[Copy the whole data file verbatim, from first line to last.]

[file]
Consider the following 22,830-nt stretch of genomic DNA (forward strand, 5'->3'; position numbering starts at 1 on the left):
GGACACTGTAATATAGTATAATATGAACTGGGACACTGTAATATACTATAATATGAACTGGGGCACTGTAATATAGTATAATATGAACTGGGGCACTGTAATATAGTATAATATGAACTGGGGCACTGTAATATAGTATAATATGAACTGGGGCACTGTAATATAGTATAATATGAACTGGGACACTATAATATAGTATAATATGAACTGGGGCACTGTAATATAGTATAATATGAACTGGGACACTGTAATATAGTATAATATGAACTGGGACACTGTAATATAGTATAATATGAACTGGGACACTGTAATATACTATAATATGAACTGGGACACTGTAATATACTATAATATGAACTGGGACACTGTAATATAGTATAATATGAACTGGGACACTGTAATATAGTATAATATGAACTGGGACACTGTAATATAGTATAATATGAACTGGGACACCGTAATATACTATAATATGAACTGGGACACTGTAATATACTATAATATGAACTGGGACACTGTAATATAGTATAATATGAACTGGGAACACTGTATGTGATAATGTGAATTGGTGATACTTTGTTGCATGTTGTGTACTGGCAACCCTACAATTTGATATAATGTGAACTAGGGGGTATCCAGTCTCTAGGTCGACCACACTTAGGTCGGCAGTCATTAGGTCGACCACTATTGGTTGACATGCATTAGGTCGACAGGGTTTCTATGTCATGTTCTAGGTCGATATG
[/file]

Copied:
Consider the following 22,830-nt stretch of genomic DNA (forward strand, 5'->3'; position numbering starts at 1 on the left):
GGACACTGTAATATAGTATAATATGAACTGGGACACTGTAATATACTATAATATGAACTGGGGCACTGTAATATAGTATAATATGAACTGGGGCACTGTAATATAGTATAATATGAACTGGGGCACTGTAATATAGTATAATATGAACTGGGGCACTGTAATATAGTATAATATGAACTGGGACACTATAATATAGTATAATATGAACTGGGGCACTGTAATATAGTATAATATGAACTGGGACACTGTAATATAGTATAATATGAACTGGGACACTGTAATATAGTATAATATGAACTGGGACACTGTAATATACTATAATATGAACTGGGACACTGTAATATACTATAATATGAACTGGGACACTGTAATATAGTATAATATGAACTGGGACACTGTAATATAGTATAATATGAACTGGGACACTGTAATATAGTATAATATGAACTGGGACACCGTAATATACTATAATATGAACTGGGACACTGTAATATACTATAATATGAACTGGGACACTGTAATATAGTATAATATGAACTGGGAACACTGTATGTGATAATGTGAATTGGTGATACTTTGTTGCATGTTGTGTACTGGCAACCCTACAATTTGATATAATGTGAACTAGGGGGTATCCAGTCTCTAGGTCGACCACACTTAGGTCGGCAGTCATTAGGTCGACCACTATTGGTTGACATGCATTAGGTCGACAGGGTTTCTATGTCATGTTCTAGGTCGATATG